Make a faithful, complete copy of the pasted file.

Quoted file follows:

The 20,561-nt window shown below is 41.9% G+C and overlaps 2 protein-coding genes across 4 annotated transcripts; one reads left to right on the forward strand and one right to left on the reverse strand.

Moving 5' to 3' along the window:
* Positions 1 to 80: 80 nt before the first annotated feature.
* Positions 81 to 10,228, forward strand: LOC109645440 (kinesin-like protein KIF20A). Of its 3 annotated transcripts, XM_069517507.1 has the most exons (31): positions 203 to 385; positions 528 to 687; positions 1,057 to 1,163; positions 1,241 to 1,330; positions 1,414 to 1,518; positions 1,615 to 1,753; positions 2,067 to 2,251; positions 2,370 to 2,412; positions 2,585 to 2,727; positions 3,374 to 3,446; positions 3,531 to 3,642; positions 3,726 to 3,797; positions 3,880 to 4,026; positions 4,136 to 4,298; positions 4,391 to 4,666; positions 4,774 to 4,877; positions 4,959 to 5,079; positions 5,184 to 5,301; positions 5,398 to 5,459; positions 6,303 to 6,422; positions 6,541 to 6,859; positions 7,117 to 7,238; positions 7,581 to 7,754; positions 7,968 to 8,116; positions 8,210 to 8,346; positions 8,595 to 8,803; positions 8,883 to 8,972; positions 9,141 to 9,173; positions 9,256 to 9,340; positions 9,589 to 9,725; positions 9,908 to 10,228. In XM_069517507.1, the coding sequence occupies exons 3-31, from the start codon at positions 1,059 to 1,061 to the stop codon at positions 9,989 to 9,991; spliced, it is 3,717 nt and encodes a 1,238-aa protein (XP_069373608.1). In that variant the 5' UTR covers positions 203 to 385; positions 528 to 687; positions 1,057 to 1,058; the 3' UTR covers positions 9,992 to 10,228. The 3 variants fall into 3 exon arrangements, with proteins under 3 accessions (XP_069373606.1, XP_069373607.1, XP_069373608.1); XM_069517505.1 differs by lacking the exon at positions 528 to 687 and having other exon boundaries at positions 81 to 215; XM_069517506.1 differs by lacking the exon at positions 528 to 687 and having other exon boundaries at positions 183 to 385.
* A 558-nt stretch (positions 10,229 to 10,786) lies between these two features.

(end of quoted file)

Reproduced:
The 20,561-nt window shown below is 41.9% G+C and overlaps 2 protein-coding genes across 4 annotated transcripts; one reads left to right on the forward strand and one right to left on the reverse strand.

Moving 5' to 3' along the window:
* Positions 1 to 80: 80 nt before the first annotated feature.
* Positions 81 to 10,228, forward strand: LOC109645440 (kinesin-like protein KIF20A). Of its 3 annotated transcripts, XM_069517507.1 has the most exons (31): positions 203 to 385; positions 528 to 687; positions 1,057 to 1,163; positions 1,241 to 1,330; positions 1,414 to 1,518; positions 1,615 to 1,753; positions 2,067 to 2,251; positions 2,370 to 2,412; positions 2,585 to 2,727; positions 3,374 to 3,446; positions 3,531 to 3,642; positions 3,726 to 3,797; positions 3,880 to 4,026; positions 4,136 to 4,298; positions 4,391 to 4,666; positions 4,774 to 4,877; positions 4,959 to 5,079; positions 5,184 to 5,301; positions 5,398 to 5,459; positions 6,303 to 6,422; positions 6,541 to 6,859; positions 7,117 to 7,238; positions 7,581 to 7,754; positions 7,968 to 8,116; positions 8,210 to 8,346; positions 8,595 to 8,803; positions 8,883 to 8,972; positions 9,141 to 9,173; positions 9,256 to 9,340; positions 9,589 to 9,725; positions 9,908 to 10,228. In XM_069517507.1, the coding sequence occupies exons 3-31, from the start codon at positions 1,059 to 1,061 to the stop codon at positions 9,989 to 9,991; spliced, it is 3,717 nt and encodes a 1,238-aa protein (XP_069373608.1). In that variant the 5' UTR covers positions 203 to 385; positions 528 to 687; positions 1,057 to 1,058; the 3' UTR covers positions 9,992 to 10,228. The 3 variants fall into 3 exon arrangements, with proteins under 3 accessions (XP_069373606.1, XP_069373607.1, XP_069373608.1); XM_069517505.1 differs by lacking the exon at positions 528 to 687 and having other exon boundaries at positions 81 to 215; XM_069517506.1 differs by lacking the exon at positions 528 to 687 and having other exon boundaries at positions 183 to 385.
* A 558-nt stretch (positions 10,229 to 10,786) lies between these two features.